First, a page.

The painting The Harbour of Mallorca (1914) by Leo Gestel, in the Frans Hals Museum, was restored. This painting had once been given a layer of varnish that was so glossy that it changed the colours of the paint, an effect never intended by the artist. It was thus removed, bringing the work back much closer to its original condition. The restoration and the research which had accompanied it were elucidated in a small exhibition. The restored canvas and other paintings by Gestel were on display, as well as photographs made during the restoration process.
The Harbour of Mallorca is a middle-sized oil painting on canvas (70 x 55.5cm), painted in 1914. The painter Leo Gestel (Woerden 1881 – Hilversum 1941) is regarded as one of the most important among the classic modern artists in The Netherlands. He was influenced by Cubism and other then new currents in French art. The Harbour of Mallorca is a good example of this.
Varnish The Museum has another Mallorca painting by van Gestel (Palma di Mallorca, 1914) which has always remained unvarnished. Compared with this, The Harbour of Mallorca was much darker in colour. It had also become very shiny because of the layer of varnish. As a result of the research interesting information came to light about Gestel’s use of materials and technique. Moreover, it appeared that the painting should not have been varnished.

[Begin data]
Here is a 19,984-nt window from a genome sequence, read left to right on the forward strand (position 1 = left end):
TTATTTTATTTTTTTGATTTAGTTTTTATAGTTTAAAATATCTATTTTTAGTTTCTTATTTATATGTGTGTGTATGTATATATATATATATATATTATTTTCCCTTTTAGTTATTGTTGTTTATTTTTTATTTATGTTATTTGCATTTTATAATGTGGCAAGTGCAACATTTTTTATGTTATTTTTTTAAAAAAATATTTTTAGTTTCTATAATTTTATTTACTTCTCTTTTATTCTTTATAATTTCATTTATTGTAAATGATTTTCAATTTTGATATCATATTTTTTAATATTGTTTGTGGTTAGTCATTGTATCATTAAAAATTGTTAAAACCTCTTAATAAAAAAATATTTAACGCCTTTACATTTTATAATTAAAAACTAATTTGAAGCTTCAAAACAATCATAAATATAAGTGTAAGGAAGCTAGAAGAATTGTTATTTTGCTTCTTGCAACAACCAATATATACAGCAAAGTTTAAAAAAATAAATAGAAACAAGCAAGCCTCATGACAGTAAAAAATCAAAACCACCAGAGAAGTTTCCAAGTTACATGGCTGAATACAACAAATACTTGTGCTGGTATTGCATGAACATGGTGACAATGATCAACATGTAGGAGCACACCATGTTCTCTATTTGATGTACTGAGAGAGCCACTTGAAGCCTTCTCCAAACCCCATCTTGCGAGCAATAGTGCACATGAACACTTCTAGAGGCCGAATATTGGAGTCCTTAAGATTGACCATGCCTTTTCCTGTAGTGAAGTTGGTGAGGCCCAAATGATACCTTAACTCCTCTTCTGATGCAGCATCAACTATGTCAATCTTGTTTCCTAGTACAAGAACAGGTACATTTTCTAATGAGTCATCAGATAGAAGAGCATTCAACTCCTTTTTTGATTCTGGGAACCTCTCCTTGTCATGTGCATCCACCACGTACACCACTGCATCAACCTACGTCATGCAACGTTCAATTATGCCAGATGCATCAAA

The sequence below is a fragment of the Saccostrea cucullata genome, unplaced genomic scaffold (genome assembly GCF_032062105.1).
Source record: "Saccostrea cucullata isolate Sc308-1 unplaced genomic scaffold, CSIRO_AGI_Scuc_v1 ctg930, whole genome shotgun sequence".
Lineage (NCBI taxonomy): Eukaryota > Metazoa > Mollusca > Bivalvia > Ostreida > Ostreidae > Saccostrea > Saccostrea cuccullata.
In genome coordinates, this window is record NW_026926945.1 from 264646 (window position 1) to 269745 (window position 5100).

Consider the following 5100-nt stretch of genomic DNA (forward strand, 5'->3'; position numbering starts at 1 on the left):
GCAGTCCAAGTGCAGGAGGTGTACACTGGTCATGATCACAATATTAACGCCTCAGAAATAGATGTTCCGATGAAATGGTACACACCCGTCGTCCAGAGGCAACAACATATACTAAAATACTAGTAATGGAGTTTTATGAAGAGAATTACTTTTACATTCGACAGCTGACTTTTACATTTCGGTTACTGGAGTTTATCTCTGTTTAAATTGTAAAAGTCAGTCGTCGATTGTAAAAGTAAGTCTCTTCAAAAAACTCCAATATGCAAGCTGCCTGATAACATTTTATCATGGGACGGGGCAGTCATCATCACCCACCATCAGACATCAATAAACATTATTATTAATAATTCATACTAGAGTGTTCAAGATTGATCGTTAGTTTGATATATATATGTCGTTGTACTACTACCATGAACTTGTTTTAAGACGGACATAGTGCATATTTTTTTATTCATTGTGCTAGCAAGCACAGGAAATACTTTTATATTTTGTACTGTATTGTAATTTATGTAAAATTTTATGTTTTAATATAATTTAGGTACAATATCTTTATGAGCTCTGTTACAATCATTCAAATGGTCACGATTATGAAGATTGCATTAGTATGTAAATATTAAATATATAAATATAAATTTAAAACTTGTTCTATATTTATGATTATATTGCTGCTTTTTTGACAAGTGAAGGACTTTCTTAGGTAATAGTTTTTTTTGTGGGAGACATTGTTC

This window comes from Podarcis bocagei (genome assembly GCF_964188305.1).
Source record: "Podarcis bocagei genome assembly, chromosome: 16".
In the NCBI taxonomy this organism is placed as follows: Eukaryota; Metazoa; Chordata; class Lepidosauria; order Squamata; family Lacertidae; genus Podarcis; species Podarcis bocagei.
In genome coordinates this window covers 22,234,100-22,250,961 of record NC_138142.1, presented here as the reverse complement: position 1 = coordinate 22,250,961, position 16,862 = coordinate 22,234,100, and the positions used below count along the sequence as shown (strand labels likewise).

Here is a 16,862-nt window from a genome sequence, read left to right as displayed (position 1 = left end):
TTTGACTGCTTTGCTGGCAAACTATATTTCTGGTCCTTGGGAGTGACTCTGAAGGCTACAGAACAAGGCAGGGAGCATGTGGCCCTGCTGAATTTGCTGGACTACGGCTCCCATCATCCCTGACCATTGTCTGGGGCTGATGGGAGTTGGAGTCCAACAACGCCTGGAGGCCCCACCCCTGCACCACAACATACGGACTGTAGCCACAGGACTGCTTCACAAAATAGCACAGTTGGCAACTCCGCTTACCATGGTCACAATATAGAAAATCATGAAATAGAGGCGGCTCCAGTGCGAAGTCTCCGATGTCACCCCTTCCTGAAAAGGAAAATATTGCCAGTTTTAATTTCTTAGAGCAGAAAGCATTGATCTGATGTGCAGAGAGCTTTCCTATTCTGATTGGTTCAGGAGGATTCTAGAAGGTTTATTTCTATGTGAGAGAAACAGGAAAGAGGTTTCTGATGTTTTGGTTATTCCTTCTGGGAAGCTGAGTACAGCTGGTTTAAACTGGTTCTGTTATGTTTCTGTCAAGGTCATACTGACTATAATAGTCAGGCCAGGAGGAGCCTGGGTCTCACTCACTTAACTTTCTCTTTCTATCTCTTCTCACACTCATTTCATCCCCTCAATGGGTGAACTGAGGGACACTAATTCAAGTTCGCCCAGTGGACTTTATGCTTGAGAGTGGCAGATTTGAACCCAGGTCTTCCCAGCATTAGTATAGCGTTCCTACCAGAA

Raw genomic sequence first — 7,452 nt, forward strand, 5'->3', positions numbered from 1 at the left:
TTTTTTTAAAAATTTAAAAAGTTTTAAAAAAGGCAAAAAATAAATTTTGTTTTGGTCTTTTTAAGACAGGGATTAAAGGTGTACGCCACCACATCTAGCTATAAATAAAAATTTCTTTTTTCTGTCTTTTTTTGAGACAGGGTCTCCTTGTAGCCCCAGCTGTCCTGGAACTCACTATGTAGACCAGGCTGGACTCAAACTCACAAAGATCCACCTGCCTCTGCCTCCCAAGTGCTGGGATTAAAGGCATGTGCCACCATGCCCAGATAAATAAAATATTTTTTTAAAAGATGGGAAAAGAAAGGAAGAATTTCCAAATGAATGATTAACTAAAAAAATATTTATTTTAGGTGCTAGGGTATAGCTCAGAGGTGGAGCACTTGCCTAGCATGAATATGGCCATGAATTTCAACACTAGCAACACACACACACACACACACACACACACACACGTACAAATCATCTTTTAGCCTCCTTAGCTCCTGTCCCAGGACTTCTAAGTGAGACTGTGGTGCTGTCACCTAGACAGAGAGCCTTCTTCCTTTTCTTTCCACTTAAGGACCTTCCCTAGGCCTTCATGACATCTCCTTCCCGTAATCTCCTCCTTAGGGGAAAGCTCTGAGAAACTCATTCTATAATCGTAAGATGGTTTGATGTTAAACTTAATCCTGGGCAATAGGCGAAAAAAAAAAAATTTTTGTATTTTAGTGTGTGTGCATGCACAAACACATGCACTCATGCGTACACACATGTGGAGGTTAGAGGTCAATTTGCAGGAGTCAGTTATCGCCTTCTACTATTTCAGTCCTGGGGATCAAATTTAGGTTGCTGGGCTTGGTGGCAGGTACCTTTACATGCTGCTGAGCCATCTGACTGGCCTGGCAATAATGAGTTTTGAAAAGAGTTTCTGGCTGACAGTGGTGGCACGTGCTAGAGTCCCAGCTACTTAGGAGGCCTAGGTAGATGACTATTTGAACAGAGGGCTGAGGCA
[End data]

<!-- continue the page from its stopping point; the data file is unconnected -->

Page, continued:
In his early period, under the influence of the impressionists, Fauvists and Cubists, Gestel used bright colours that he applied to the canvas with free strokes. Moreover, he worked with an absorbent foundation layer which gave his paintings a bright but mat quality. Because a layer of varnish would destroy this effect, on the back of various canvases he wrote ‘NEVER VARNISH’ in black chalk, sometimes adding ‘ABSORBENT CANVAS’. This was, for instance, the case with the famous painting Lady with Large hat in Summer House (1913) in the Frans Hals Museum, with Farmhouse (1916), in a private collection, and with later, more traditional works.
The varnish layer was removed during the restoration. The varnish proved to contain black pigment: at some point the colours were apparently thought to be too vivid. The painting now once again has gotten back much of its original mat condition and bright colour combination.
A small exhibition was devoted to this restoration project, with met various paintings by Gestel and photographs made for and during the project. Gestel Restored is a project of the restoration department of the Frans Hals Museum and restorer-in-training Barbara de Jong.